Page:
Have you been getting ready to go back to school? Do you have list of things you will need to take with you? Like paper, pencils, and crayons? Do you like to go shopping with your family? Maybe at the mall or the grocery store? Do you take a list with you when you shop or just try to remember what you need when you get there?

General Store

Where would you go shopping in 1875? You might visit stores in a town like Walnut Hill. There might be a drug store, a grocer, and certainly a general store! General stores were like Walmart or Target. They sold food, clothing, tools, books—a little bit of a lot of things!

General Store

Let’s pretend you live near a small town over 100 years ago. In your farm house, you watch your mom look around the kitchen with a pencil and paper in her hands. She is writing things down as she checks her shelves and bins for ingredients she will buy at the General Store. The list seems to be getting longer and longer: 10 pounds flour, 3 pounds brown sugar, 3 pounds white sugar, 1 pint molasses, 1 pound coffee, 2 pounds rice. She also has items on the list for her sewing projects: 1 spool black thread, shirt buttons, crochet thread, 3 yards red calico cloth. And then your dad adds some things he needs for the barn: 2 pounds nails, an ax handle. You want to add your own ideas to the list. You will be starting school soon and know that the General Store will also have some of the things you need to be ready for that first day. But Mom is in charge of the shopping list, so the things you want may not be on it.
General Store

When you get to town, you stop at the General Store first. As the screen door shuts behind you, you take a deep breath. The store sells many things and it all smells so good: freshly ground coffee, the open jar of pickles, leather from the shoe section, and the bottle of perfume sitting on the notions counter.checkers

Dad sits down and challenges his friend to a game of checkers. Mom walks over to the grocery section and hands the store owner her list.  general store clerk

Remember the items? Flour, sugar, and rice are measured out of barrels. You stand in the center of the store and carefully watch the store owner measure and weigh the flour, sugar, and coffee from the list. The store clerk picks out the items on the list while Mom waits and watches.general store clerk

Cloth has to be measured and cut from the bolt. Thread colors are chosen out of the spool cabinet.thread and fabric

Nails come in a barrel too! And Dad has to pick an axe handle from the store stock.nails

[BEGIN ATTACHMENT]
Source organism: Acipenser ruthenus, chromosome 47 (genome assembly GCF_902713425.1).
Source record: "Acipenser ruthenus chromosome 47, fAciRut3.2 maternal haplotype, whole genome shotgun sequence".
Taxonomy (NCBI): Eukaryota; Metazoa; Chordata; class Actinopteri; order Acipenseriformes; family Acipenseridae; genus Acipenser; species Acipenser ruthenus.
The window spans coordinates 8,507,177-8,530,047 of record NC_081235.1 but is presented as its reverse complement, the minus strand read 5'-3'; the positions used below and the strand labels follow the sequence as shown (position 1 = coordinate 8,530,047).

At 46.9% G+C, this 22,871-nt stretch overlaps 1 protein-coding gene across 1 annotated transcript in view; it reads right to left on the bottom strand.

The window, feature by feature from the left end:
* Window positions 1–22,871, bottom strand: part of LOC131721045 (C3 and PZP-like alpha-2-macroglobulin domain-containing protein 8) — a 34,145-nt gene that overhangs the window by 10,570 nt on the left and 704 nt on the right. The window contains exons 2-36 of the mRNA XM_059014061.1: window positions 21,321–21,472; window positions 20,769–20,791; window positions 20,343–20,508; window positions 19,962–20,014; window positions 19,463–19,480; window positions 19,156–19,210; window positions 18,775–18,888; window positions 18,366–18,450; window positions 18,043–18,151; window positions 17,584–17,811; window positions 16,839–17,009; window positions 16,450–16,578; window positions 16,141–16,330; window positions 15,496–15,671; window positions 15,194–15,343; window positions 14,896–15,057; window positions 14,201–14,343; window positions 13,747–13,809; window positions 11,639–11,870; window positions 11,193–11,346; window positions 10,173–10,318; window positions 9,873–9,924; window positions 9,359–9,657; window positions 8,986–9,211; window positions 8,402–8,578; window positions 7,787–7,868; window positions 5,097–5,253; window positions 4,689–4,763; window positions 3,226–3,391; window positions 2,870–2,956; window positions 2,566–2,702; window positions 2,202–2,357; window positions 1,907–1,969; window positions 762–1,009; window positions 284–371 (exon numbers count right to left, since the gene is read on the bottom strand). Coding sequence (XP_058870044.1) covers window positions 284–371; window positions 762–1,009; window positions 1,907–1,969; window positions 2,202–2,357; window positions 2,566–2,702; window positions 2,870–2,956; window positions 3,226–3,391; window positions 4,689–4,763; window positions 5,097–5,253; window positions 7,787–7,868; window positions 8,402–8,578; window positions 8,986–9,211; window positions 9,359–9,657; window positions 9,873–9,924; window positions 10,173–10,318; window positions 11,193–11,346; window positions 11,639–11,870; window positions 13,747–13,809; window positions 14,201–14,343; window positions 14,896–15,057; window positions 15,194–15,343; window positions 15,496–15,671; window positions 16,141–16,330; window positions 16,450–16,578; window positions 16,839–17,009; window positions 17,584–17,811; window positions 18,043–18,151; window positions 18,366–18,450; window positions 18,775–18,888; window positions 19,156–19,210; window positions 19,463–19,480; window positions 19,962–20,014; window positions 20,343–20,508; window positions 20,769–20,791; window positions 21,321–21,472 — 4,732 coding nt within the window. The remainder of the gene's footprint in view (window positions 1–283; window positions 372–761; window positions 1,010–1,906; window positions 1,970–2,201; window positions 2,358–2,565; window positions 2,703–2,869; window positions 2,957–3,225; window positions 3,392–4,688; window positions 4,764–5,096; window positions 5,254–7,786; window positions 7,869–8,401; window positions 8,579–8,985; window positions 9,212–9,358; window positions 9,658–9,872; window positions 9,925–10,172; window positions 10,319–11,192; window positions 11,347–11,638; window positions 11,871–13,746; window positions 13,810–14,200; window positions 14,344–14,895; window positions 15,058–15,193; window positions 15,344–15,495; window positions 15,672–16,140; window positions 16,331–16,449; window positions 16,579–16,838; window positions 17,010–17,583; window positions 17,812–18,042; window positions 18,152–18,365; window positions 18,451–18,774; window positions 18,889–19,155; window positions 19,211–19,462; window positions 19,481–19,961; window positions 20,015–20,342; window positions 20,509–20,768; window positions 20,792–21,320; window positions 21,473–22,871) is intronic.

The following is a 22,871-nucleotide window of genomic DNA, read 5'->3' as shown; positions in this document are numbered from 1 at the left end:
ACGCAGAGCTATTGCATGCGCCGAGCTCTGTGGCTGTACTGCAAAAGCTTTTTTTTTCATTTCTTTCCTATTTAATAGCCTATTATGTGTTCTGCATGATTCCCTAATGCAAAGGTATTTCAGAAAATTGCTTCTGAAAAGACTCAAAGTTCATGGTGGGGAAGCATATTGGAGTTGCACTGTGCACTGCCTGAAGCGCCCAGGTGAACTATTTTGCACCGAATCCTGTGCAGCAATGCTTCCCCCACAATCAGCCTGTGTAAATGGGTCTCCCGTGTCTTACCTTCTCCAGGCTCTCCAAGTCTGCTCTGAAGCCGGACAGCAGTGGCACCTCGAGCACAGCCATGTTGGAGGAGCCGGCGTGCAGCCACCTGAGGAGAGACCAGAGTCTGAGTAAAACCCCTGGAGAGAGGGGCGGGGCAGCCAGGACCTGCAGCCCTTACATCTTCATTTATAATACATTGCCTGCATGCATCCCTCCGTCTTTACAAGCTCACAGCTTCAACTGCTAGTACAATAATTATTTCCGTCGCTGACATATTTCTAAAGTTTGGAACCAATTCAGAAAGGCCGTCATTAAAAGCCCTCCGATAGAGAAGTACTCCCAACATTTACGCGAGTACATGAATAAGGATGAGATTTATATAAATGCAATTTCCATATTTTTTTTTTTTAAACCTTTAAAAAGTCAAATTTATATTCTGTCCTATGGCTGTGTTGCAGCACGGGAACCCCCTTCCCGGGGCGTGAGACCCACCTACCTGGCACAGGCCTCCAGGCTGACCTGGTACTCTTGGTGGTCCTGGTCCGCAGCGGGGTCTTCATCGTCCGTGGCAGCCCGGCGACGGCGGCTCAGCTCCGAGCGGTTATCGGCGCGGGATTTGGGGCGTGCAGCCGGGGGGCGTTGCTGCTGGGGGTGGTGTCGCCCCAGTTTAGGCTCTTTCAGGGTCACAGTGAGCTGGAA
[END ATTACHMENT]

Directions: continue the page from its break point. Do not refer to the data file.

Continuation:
When everything has been bagged and boxed for the wagon ride home, your dad gets ready to load up, but then asks the store owner to take down the large box of children’s shoes from the top shelf…. Yes!shoes

You WILL be getting one of the items from your own wish list: new shoes for school. You try on several pairs and Mom chooses a pair that fits with a little room to grow. Mom also asks the clerk to wrap up a brand new school reader book and a writing slate to practice your penmanship.

slate and books

Almost your entire little list has made it onto the wagon!

Your family climbs into the wagon for the ride home. Before you get too far down the road, your parents have one more surprise for you. Dad slowly pulls a small paper sack out of his pocket and grinning, asks if anyone want a lemon drop.  candy Your smile stretches from ear to ear as you take one from the sack and pop it in your mouth. Somehow your parents guessed the last item on your list!

500px-Shopping_cart_with_food_clip_art_2_svgThis pretend visit to 1875 was very different than going to a store in 2015! When you shop today, you may push a grocery carts and pick out your own items off the store shelves. You might bring home your things in plastic bags instead of brown paper packages. Some things are the same though! There are still stores that carry all the general items your family needs, from groceries, to tools, to shoes and clothes, and school supplies. A list is still the best way to make sure all of your needed items make it home. And sometimes parents still have a fun surprise for kids on the ride home.

Candy! Candy! Candy!

Do you love candy? How about chocolate? Chewing gum? Lollipops? Here in Iowa, our grocery stores are starting to put Halloween candy on the shelves. In modern America, candy companies claim that we spend $7 Billion on candy every year! Wow! That’s a lot of chocolate bars and gummy bears!